Weather Channel Expert Tabbed to Lead Hurricane Center
The National Oceanic and Atmospheric Administration (NOAA) has chosen Rick Knabb, currently the tropical weather expert for The Weather Channel (TWC), as the next director of the National Hurricane Center in Miami. He will take over from retiring director Bill Read as of June 4 — three days after the start of the 2012 Atlantic hurricane season. Read served for more than four years, tracking 63 different tropical weather systems.
Knabb, 43, was formerly a NOAA researcher and manager prior to joining The Weather Channel as the on-air hurricane expert in 2010. He was deputy director of NOAA’s Central Pacific Hurricane Center in Honolulu, and before that, he was a senior hurricane specialist and the science and operations officer at the Hurricane Center.
The position of hurricane center director is a high-profile assignment, requiring a mix of communications skills and scientific expertise that is unique in meteorology.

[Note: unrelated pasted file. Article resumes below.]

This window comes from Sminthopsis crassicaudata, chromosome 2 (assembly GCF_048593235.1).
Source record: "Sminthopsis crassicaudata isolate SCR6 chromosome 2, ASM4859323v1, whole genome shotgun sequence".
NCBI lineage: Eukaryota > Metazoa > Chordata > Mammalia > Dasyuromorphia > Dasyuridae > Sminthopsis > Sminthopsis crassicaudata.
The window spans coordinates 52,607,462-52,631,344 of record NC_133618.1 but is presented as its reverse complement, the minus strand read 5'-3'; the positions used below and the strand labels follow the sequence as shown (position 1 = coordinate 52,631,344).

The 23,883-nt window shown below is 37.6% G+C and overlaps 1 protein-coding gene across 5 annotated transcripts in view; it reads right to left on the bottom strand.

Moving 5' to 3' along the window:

“When hurricanes threaten our coastal communities, those in harm’s way look to NOAA’s National Hurricane Center for life-saving information,” said NOAA Director Jane Lubchenco during a conference call with reporters. “Rick personifies that calm, clear and trusted voice that the nation has come to rely on. Rick will also lead our hurricane center team and work closely with federal, state and local emergency management authorities to ensure the public is prepared to weather the storm.”
Knabb earned a bachelor’s degree in Atmospheric Science from Purdue University and holds a master’s degree and Ph.D. in Meteorology from Florida State University.
“I know what the job entails and I know what is in store and what we have to accomplish,” Knabb said. He noted that researchers and forecasters need to make improvements in hurricane intensity forecasts, as well as refining track forecasts, which have shown greater accuracy in recent years.
NOAA is scheduled to release its 2012 Atlantic hurricane outlook on May 24. Outlooks from research groups and private companies have called for an average to below-average season.